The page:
• As I often say, I enjoy watching the master, Lugosi, in just about anything. The problem with this is he doesn't have much to do. In order to create a serial, it's necessary for the bad guy to continue to goof up, leaving his adversaries alive to continue the pursuit. The episodes are an endless trapezing of zombie like lackeys and air headed reporters. There's enough sexism to go around for a long time. The conclusion will make some gag. Chinatown businesses are the target of Lugosi who is "Eurasian" and very angry about something, I guess being Eurasian. He tries to destroy the town just for spite. It's an endless parade of pratfalls and silly hypnotism. The one young Asian woman is very beautiful. She is the honorable one in the film, but has been used by Lugosi and he has a hypnotic control over her. It all comes out in the wash, as if we cared.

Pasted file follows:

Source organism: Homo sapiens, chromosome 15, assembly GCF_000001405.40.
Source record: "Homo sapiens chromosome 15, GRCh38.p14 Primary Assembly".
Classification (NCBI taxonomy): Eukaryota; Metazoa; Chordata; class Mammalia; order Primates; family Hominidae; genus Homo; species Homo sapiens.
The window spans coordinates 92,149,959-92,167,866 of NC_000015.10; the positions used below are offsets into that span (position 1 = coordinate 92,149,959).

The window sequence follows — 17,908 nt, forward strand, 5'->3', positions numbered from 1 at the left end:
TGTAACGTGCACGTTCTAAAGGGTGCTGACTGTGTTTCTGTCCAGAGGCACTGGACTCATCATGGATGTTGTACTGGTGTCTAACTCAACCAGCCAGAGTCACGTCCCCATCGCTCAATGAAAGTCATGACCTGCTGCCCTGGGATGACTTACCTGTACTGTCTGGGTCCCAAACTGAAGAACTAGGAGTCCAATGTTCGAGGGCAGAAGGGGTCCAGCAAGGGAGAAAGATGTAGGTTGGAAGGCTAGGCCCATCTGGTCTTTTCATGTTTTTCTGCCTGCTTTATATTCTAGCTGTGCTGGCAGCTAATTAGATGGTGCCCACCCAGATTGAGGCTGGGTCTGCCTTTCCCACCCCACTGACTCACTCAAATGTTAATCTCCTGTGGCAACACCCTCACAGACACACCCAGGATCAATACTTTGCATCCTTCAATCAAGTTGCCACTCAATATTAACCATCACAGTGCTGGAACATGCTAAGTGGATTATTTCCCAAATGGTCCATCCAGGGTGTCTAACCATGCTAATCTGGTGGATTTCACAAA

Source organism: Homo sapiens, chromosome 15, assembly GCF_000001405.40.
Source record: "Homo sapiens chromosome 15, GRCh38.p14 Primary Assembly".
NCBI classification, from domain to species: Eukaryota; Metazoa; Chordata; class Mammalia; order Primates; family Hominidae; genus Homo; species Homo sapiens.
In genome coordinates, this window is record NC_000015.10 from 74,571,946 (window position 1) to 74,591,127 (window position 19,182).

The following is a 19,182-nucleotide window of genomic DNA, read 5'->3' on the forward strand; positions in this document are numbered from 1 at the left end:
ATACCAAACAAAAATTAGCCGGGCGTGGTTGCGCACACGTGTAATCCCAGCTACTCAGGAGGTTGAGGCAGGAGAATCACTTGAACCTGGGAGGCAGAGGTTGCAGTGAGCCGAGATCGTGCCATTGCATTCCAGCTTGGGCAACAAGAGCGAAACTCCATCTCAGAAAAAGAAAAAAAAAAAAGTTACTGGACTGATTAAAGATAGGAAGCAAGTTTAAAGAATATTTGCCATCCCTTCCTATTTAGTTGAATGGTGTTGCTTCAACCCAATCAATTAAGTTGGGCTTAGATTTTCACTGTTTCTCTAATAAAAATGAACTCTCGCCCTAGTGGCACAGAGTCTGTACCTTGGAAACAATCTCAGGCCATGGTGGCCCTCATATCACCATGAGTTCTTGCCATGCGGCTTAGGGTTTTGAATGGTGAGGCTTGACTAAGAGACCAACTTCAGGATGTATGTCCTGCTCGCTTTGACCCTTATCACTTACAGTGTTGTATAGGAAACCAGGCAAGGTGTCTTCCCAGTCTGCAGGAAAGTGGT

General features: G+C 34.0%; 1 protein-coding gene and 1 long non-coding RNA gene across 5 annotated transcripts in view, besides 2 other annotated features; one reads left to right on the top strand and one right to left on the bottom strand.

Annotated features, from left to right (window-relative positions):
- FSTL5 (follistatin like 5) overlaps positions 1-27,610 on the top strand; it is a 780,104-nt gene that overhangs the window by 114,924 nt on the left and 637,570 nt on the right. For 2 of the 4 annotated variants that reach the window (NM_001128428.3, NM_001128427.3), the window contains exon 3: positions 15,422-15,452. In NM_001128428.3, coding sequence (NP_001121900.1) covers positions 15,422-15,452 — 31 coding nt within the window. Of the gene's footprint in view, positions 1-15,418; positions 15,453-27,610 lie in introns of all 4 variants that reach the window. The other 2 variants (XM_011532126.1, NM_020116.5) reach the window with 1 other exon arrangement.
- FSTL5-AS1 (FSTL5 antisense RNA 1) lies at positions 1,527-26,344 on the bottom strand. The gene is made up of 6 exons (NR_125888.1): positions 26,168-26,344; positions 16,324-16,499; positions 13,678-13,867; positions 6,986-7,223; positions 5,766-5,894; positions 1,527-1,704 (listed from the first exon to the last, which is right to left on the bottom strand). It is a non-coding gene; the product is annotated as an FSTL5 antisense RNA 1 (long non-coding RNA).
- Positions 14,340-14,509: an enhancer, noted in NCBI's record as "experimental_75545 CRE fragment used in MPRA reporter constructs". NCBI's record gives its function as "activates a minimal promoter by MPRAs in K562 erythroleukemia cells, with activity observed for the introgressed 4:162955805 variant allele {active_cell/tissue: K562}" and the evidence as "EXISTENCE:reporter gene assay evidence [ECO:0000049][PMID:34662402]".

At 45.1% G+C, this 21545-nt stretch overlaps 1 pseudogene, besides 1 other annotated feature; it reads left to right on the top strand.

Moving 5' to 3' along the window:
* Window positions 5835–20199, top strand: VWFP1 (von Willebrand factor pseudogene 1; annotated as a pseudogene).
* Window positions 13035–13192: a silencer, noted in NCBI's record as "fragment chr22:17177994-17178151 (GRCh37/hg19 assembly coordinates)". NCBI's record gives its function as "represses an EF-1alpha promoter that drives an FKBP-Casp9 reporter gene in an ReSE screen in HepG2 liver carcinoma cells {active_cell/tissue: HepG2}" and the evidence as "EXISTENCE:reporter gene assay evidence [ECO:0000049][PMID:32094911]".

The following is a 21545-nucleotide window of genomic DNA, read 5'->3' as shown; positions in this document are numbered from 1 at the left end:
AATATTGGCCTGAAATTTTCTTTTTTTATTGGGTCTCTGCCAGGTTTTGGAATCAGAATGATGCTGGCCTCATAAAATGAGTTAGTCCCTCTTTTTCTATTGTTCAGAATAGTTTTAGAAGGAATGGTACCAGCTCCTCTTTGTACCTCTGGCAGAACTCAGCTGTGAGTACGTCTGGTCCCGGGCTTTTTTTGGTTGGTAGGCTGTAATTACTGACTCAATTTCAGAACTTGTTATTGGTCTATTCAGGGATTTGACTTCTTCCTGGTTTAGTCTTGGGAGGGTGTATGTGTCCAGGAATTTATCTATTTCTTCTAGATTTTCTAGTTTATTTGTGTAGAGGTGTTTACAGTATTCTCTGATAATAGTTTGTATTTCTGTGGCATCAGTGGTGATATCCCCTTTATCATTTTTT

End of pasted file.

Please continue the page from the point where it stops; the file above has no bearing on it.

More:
• Warning: Spoilers
    Late 30's independent serial that feels like Poverty Row feature from several years earlier. This is a "yellow peril" tale of a half Chinese half western woman looking to take over Chinatown by destroying the Chinese merchants. Bela Lugosi stars as the scientific genius and main operative who uses his scientific skill to create havoc and to try and stop a detective played by Herman Brix from putting an end to the criminal endeavor. I'm of mixed emotions about this serial. To be certain it has all of the things you associate with a serial in spades, a great villain, great traps, and plot that just keeps going. However the serial is so poorly and evenly made and acted that you'll be sitting staring at the screen in utter disbelief. Not to put too fine a point on it this serial is a mess.